Saturday, October 06, 2012

Oysters at nine: Brasen Nose Chess Club 1810-11, part 4 of 6.

The gentlemen of Brasen Nose Chess Club met every Thursday at 7.00 pm at the rooms of its members, in rotation. They played chess – and only chess – for five hours until midnight, rule 10 stating that ‘no cards be allowed’. The founder’s son William Tuckwell tells us that a ballot-box stood upon the table, with the motto ‘regum inviolobile numen’, the sense of which is less than clear.  A literal translation is ‘the divine power of kings is inviolable’, meaning perhaps that kings cannot be taken by other, lesser pieces.

At 9.00 pm the chessers allowed themselves a break for supper, probably prompted by the 101 chimes of the bell of Great Tom.

Time for supper. 
The bell of Tom Tower at Christ Church is still rung 101 times at 9.05 pm (9.00 Oxford time), 
once for each of the original 100 scholars of the college plus one added in 1664.

Nowadays at most chess clubs you’re lucky to get a biscuit, but these gentlemen took their food seriously and even set out some specific requirements in the rules: ‘In the supper to be provided for the evening, a barrel of oysters be the chief luxury of the table… [and] no hot dish be allowed’. A cold spread then, but a jolly good one by the sound of it, even if the barrel of oysters was probably not quite as lavish as it sounds. It may have contained four dozen oysters, or eight for each member of the club.

It’s tempting to conclude, as Philip Sergeant does in A Century of British Chess, that the club ‘devoted more attention to sociability and to supper than to chess’, but that is not borne out by the minute book, which gives the impression of a group of gents with serious intent. ‘No hot dish be allowed’ implies that they did not want to be diverted from the main purpose of the evening – to play chess.

Members were expected to adhere to some tough rules. One in particular was to prove problematic: Rule 4 requires that ‘every member actually residing in Oxford, who is not present at eight o’clock, shall be subject to the fine of one shilling’. Rule 25, added later, goes even further: ‘any person, having in his possession the book in which the fines are registered and neglecting to send it to the room in which the club is held before 8 o’clock, should himself be fined two shillings’. Ouch, this could be an expensive club if there were other things you wanted to do on a Thursday night.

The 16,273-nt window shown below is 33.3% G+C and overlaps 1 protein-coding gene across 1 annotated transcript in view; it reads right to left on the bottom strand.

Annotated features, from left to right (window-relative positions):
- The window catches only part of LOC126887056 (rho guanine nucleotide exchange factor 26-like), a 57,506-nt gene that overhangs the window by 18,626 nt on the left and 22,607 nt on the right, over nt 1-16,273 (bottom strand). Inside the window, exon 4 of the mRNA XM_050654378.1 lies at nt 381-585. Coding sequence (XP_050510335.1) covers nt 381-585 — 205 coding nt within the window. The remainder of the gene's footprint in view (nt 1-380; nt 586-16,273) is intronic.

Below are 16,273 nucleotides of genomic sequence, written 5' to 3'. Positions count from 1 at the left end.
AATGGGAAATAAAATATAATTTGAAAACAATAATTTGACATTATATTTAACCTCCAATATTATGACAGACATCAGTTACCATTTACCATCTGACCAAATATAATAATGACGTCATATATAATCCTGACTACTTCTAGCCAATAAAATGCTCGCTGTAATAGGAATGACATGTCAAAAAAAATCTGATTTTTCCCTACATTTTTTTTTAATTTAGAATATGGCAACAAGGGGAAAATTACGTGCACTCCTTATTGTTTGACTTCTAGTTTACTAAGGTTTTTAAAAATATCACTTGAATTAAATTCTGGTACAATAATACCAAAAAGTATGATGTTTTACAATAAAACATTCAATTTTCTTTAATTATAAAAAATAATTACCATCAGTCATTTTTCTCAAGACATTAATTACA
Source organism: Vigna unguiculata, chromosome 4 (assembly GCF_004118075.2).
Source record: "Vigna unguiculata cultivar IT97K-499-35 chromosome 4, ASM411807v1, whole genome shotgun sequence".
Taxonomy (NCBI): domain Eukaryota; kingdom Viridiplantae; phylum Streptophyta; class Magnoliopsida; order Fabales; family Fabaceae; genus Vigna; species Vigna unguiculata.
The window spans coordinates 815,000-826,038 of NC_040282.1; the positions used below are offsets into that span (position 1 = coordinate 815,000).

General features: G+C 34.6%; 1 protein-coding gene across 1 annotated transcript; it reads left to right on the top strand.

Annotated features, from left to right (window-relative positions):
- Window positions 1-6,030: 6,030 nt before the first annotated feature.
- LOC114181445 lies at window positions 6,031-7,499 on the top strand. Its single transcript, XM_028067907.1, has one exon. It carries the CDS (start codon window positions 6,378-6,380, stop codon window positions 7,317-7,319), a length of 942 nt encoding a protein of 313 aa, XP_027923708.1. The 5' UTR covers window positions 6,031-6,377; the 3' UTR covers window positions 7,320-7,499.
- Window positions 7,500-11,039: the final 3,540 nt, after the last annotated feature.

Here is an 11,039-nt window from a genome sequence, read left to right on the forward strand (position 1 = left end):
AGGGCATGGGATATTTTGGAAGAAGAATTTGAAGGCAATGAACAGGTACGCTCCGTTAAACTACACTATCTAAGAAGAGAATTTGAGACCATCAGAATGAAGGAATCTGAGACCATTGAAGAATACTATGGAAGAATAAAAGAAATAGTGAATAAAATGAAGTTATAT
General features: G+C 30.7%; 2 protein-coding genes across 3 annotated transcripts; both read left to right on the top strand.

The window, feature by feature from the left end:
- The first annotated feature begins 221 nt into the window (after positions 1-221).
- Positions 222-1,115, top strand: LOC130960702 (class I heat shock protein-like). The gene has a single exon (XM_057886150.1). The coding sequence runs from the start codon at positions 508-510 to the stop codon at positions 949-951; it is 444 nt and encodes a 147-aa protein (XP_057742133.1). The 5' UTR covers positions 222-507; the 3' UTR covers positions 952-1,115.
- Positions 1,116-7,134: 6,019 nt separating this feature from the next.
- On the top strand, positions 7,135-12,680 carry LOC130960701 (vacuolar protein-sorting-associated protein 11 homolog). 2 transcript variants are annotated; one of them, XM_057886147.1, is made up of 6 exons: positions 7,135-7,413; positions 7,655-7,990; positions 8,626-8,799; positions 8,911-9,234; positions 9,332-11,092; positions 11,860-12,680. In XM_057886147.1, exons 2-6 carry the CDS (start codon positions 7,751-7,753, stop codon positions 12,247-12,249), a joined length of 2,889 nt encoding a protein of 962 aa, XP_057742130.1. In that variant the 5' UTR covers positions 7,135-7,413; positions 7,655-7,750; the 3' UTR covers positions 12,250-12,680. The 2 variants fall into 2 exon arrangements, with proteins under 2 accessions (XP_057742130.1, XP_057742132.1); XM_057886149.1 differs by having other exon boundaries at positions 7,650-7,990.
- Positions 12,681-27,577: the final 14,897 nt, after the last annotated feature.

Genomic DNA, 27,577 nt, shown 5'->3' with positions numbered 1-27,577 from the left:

The fines were collected for a specific purpose: to finance an annual anniversary dinner to which guests were to be invited. The first, and only, dinner duly took place in February 1811, but not before the members had fallen out amongst themselves over the fines. The first sign of trouble is in a minute relating to the meeting of 24 May 1810: ‘although this be the night of a choral concert, yet it is determined that no such excuse shall avail for its prevention of a chess club’, and six of the eight members were duly fined for non-attendance.

The tone worsens towards the end of the year. Five absentees were recorded at the club night of 15 November 1810: ‘a severe reprimand is hereby recorded against the general spirit of defection which has been exhibited this evening’. The following month, dissent took the form of a ‘resolution’, the nature of which is unclear, apparently adopted by a faction in the club around John Lingard. A minute for 20 December, signed by Allen, Dawson and Prescot, records:
‘In consequence of the presumptuous and unprecedented resolution of a few individuals (blush to add, members of the chess club) it was determined that the club should be deferred till some future period more suited to their own private convenience. Such a resolution we do most decidedly condemn, as violating the principles upon which the club was originally established, and tending most materially to its consequences to its disorganization and its ruin.’

The writing was clearly on the wall. There is more trouble in January 1811: one of the minutes for that month has this melodramatic, if somewhat ambiguous, comment :

‘It is with extreme regret that we this evening have to notice the desertion of one of our honorary members of the committee. Mr Lingard, being challenged by his vanquished antagonisms to resume the conflict, chose to decline the contest, and preferred exacting his vocal powers in opposition to the spirit, if not the letter, of those laws, which he himself transcribed for the regulation of the Chess Society.’

Oh dear, it seems the earliest known provincial chess club in Britain was to be undone by internal feuding. Brasen Nose Chess Club seems to peter out over the next few months and the last entry is for 18 April 1811, a date which probably marks the club’s last meeting.

But at least there was a slap-up dinner to enjoy: more on that in the next Saturday’s blog.

Links to the three previous episodes can be found  here.

1 comment:

Anonymous said...

Could be that the ballot box was used for collecting money in which case the latin phrase could be interpreted to mean "pay up or else" or even "I'm an ECF member - Get Over It"
Joe S